Charles Mungoshi

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Charles Lovemore Mungoshi (born 2 December 1947) is a writer from Zimbabwe.[1]

Mungoshi's works include short stories and novels in both Shona and English. He also writes poetry, but views it as a "mere finger exercise." He has a wide range, including anti-colonial writings and children's books. While the colonial regime initially banned his work, he now writes about post-colonial oppression as well.

The awards he has won include the Noma Award in 1992 and the Commonwealth Writers Prize (Africa Region) twice in the years 1988 and 1998. Two of his novels, one in Shona and the other in English, both published in 1975, won the International PEN Awards. His first Shona novel was Makunun'unu Maodzamoyo followed by the English short collection Some Kinds of Wounds, which was banned by the colonial regime. His other Shona novel, Kunyarara Hakusi Kutaura, won several awards and his play Inongova Njakenjake showed his versatility as a writer.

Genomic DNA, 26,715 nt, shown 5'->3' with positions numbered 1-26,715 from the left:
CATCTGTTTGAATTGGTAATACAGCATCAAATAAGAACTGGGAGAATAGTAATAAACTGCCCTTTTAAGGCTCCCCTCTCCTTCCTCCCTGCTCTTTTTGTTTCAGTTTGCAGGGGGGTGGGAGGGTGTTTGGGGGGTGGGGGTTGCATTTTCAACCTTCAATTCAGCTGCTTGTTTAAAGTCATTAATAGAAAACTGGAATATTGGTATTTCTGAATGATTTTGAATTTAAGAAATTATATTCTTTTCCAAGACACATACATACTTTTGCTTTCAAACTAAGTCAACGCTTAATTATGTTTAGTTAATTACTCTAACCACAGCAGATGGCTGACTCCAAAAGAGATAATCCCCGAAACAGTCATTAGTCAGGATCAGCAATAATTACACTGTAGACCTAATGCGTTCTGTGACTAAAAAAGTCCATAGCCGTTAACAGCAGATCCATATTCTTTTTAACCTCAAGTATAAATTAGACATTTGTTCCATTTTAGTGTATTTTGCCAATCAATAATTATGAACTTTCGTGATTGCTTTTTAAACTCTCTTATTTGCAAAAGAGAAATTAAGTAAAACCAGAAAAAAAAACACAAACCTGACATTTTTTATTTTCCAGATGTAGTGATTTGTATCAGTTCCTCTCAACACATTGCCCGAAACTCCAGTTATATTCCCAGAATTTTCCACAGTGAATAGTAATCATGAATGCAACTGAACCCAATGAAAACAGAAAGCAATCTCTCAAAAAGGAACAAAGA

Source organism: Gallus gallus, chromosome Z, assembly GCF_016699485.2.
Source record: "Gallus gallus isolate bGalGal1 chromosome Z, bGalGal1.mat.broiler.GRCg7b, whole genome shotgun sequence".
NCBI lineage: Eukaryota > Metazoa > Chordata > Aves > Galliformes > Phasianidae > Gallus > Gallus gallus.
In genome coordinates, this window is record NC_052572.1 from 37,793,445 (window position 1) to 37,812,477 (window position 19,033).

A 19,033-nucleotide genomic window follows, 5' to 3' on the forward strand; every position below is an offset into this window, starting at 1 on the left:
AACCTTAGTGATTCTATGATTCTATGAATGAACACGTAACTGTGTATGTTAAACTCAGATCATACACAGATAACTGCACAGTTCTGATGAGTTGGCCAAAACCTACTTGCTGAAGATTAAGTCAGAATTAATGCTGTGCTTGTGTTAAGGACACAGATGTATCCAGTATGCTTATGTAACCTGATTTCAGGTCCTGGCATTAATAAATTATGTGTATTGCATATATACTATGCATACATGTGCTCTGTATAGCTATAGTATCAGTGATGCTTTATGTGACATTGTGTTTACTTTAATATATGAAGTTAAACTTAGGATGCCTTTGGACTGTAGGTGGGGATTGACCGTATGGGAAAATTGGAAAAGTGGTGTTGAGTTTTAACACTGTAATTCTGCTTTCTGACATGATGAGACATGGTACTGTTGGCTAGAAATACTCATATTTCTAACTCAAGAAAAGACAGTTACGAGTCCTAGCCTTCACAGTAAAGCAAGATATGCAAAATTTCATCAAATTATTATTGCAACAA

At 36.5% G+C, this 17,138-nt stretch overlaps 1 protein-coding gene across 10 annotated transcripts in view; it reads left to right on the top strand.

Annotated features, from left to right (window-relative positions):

He is married to an actress, Jesesi Mungoshi, who played in the Zimbabwean film Neria as Neria. He holds an Honorary degree from the University of Zimbabwe. Mungoshi also took part in some of the local Zimbabwean drama series in the late '80s to early '90s, and played a role in a local drama Ndabvezera which was produced by Aaron Chiundura Moyo.


  • Coming of the Dry Season (1972)
  • Ndiko Kupindana Kwamazuva (1975)
  • Waiting for the Rain (1975)
  • Makunun'unu Maodzamoyo ("Brooding Breeds Despair"; 1977)
  • Inongova Njake Njake (1980)
  • Kunyarara Hakusi Kutaura? (1983)
  • The Setting Sun and Rolling World (1987)
  • Stories from a Childhood (1989)
  • One Day Long Ago: More Stories from a Shona Childhood (1991)
  • Walking Still (short stories; 1997)
  • The Milkman Doesn't Only Deliver Milk (1998)
  • Branching Streams flow in the dark (2013)
  • How the World Will End (2287)


  1. ^ Emmanuel Chiwome, "Mungoshi, Charles Lovemore", in Simon Gikandi, ed., Encyclopedia of African Literature. Routledge; 2002. ISBN 978-0-415-23019-3. Online version

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